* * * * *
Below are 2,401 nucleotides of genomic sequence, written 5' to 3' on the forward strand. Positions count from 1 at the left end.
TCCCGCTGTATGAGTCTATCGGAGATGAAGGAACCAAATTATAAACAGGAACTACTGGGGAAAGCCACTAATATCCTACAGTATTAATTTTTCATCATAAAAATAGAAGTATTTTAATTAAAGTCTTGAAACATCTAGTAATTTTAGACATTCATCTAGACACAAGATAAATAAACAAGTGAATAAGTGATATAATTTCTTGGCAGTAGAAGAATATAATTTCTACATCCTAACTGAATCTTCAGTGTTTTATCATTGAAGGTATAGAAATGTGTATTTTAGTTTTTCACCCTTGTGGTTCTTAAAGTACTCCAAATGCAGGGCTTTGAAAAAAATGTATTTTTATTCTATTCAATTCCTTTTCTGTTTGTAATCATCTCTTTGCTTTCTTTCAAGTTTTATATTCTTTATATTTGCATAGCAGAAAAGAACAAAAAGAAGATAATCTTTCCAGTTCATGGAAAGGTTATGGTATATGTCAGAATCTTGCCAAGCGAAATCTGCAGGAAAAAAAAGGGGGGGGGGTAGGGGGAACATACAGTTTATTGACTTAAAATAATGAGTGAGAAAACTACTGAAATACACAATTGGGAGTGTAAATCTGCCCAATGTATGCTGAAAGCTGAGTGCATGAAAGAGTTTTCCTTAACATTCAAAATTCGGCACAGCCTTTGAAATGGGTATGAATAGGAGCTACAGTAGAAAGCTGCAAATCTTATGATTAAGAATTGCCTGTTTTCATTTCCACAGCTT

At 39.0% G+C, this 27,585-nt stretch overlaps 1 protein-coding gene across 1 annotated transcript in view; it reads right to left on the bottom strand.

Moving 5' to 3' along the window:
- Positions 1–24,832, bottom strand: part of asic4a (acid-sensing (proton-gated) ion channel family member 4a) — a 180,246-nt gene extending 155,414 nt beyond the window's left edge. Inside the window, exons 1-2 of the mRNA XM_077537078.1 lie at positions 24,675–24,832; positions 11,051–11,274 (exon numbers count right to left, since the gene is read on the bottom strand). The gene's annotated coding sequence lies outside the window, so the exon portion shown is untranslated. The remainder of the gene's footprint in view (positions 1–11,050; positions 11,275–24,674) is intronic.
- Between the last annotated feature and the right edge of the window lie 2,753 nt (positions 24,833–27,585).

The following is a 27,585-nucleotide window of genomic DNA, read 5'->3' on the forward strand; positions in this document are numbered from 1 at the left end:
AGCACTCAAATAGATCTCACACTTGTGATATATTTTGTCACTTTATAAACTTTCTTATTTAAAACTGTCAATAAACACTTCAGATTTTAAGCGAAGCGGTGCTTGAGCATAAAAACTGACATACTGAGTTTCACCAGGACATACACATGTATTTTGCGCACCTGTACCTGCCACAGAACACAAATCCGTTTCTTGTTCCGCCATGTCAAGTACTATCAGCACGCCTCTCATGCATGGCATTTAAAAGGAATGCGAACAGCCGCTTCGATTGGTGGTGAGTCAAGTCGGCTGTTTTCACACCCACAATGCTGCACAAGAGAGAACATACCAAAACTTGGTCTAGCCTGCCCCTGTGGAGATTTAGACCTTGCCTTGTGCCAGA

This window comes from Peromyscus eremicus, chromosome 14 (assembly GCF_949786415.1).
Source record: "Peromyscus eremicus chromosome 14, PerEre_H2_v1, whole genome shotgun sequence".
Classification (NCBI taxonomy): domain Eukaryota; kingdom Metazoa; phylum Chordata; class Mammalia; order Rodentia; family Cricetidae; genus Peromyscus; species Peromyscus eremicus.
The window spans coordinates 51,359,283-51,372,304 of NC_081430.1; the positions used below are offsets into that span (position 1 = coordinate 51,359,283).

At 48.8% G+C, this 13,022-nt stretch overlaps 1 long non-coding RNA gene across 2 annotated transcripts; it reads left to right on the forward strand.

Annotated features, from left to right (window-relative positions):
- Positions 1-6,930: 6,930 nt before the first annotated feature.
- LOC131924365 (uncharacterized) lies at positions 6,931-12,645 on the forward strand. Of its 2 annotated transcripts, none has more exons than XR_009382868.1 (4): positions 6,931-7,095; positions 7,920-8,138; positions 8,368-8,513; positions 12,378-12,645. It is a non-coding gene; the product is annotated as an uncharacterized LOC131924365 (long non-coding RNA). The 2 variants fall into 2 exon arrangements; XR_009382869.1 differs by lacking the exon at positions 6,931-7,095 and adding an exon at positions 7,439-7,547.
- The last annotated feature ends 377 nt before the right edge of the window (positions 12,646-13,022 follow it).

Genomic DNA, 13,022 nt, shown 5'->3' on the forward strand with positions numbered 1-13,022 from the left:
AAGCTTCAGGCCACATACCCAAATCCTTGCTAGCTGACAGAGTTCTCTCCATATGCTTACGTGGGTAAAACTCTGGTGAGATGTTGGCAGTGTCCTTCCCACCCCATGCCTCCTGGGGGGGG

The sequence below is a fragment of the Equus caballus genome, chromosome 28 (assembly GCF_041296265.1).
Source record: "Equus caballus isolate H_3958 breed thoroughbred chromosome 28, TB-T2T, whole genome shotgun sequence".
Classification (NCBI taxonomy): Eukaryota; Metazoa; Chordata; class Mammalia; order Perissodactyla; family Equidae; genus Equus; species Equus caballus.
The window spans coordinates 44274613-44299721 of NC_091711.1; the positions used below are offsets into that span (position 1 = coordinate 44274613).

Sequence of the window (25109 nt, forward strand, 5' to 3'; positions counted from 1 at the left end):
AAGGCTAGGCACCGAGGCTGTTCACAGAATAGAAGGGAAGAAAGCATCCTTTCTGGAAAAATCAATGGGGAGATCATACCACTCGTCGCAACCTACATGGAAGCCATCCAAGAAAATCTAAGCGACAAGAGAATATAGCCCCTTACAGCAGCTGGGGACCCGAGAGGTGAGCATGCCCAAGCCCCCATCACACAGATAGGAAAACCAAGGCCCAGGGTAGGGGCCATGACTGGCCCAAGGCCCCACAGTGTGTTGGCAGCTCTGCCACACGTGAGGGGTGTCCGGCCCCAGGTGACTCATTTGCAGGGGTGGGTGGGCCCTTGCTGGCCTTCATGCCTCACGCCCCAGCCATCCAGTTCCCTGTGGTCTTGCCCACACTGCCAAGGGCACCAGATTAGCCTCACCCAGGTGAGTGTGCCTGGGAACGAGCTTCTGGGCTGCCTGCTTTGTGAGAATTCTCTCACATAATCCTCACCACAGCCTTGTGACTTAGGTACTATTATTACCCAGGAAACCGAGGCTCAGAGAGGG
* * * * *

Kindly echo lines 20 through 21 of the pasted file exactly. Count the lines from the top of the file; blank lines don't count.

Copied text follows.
The sequence below is a fragment of the Equus caballus genome, chromosome 28 (assembly GCF_041296265.1).
Source record: "Equus caballus isolate H_3958 breed thoroughbred chromosome 28, TB-T2T, whole genome shotgun sequence".